Farmer attitudes toward production of perennial energy grasses in east central illinois: Implications for community-based decision making

Research output: Contribution to journalArticle

Abstract

Throughout the Midwestern United States, land owners and managers, mainly farmers, are increasingly considering the possibility of transforming industrial agricultural landscapes that currently are used almost strictly for food production to landscapes that include renewable energy production. Because most land in this region is privately owned and independently farmed, transformation of the landscape will be the product of myriad decisions by individual farmers. Little is known about the geographic, environmental, and sociocultural forces that influence farmers' decisions. We use survey methods and a geographic information system (GIS)-aided focus group to elicit farmers' perspectives on growing perennial energy grasses such as switchgrass in central Illinois. Approximately one third of surveyed farmers are willing to plant energy grasses if a local market exists. Farmers' planting decisions are bound up with their understandings of land suitability for planting at the farmstead and regional scales. Through a GIS-aided focus group, participants defined lands suitable for energy grass production-marginal lands-not purely in environmental terms but in relation to existing cropping patterns, farming operations, land parcel characteristics, and the social relations of farming. We find that farmers perceive an array of economic, social, and geographic barriers to energy grass cultivation and that these perspectives deserve attention in renewable energy policy debates.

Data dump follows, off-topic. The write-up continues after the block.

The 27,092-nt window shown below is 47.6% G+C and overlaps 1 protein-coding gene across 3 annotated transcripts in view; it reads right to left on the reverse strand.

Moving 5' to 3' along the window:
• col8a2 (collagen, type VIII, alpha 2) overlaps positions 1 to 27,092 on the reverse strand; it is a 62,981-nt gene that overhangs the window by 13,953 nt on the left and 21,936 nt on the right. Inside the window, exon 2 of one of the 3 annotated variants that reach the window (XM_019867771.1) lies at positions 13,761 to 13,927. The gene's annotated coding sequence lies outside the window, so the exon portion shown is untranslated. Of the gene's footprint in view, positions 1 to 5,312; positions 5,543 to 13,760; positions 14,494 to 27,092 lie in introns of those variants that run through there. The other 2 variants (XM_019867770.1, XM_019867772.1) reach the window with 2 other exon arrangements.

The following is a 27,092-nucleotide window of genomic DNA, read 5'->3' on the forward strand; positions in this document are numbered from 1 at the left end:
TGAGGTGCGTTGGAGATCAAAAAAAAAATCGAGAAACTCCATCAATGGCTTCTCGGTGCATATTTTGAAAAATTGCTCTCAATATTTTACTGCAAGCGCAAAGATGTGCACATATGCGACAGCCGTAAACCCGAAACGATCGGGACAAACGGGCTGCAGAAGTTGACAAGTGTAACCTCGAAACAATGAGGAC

Original languageEnglish (US)
Pages (from-to)852-862
Number of pages11
JournalAnnals of the Association of American Geographers
Volume101
Issue number4
DOIs
StatePublished - Jul 1 2011

Keywords

  • Bioenergy
  • Farmers' decision making
  • Gis-aided focus group
  • Marginal land
  • Midwestern united states

ASJC Scopus subject areas

  • Geography, Planning and Development
  • Earth-Surface Processes

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